5 trillion dollar economy of India: A green perspective
Dr. Goutam Saha / Dr. S.N. Misra September 8, 2019
Recently, Prime Minister Narendra Modi aimed for a 5 trillion dollar economy by 2024. To attain this target, our GDP needs to grow steadily over the next few years. Experts say it is possible however the biggest challenge is to attain this type of ambitious growth in an environment-friendly way in our present era of climate crisis.
Recent researches of Grantham Research Institute on Climate Change and the Environment of London School of Economics, have asserted that continued economic growth is feasible provided the intellectual economy is expanded through innovation, technology development for cleaner and greener environment and systems.
World Bank Report also says a low-emission, resource-efficient greening of the economy should be possible at a very low cost in terms of the GDP growth. World Bank economists argued for an environmentally sustainable future growth, India needs to value its natural resources and ecosystems for superior policy framing and decision-making.
Coming to present India, we are witnessing the devastating natural disasters at a higher frequency, fatal heat waves, the worst water crisis and water stress since our independence, are residing in the world's worst-performing cities in terms of air quality, etc.
The agricultural sector that employs more than 50% of the Indians, struggles with the huge increment of input costs in terms of chemical fertilisers, pesticides, decreasing farm profitability, resulting in farmers' suicide, food and nutritional crisis among rural communities, increasing rural unemployment, etc.
From the recent cutting edge research work and a few Indian examples, some strategies maybe implemented and a few successful developmental cases may be replicated to attain the desired green growth with significant job creation.
They are as follows.
Deccan Development Trust of Telangana, Timbaktu Collective of Andhra Pradesh, Amar Khamar of West Bengal (organic farming, agroforestry), Khamir of Gujarat, Upasana Studio of Auroville (Handloom & Handicraft), Kudumbashree (Microfinance, Micro Enterprises, Farming) and many more.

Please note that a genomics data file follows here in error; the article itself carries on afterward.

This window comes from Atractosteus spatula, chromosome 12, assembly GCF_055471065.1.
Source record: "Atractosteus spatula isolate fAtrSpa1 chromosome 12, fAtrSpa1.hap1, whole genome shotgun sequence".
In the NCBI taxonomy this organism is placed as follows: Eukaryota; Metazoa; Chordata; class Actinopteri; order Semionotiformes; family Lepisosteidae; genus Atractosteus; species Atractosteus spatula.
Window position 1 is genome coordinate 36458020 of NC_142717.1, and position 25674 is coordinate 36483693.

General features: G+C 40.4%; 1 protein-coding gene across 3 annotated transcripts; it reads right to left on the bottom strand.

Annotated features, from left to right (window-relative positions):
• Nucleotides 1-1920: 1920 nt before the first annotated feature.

Government and businesses may focus on creating and developing these sorts of organisations to create growth and job opportunities while taking care of the natural environment.
Taxing the highly polluting or environmentally degrading businesses initially may support these green community organisations to grow. Presently experts like 2018 Nobel Prize winning economist William Nordhaus and many more argue that environmental/carbon taxes could potentially be used to yield positive net environmental and health benefits with minimal economic costs.
After the liberalisation of the economy in 1991, despite economic growth, India has not done well in terms of protecting the natural environment. A recent survey among 178 countries, India ranked 155 in terms of overall environmental quality.
A new World Bank report finds that environmental degradation costs India $80 billion per year or 5.7% of its economy. So, our 5 trillion dollar dream must take the path of caring for our mother nature and her all flora and fauna.
Our father of the nation Gandhiji once said, "The path is the goal". He never compromised on his path to attain the goals. Getting inspiration from his thoughts and actions, let the nation chose the sustainable path to attain our big dreams.
(Dr Goutam Saha is Associate Professor, teaches &Researches Sustainable Entrepreneurship in NIFT, Bhubaneswar, Prof. S.N. Misra teaches Economics)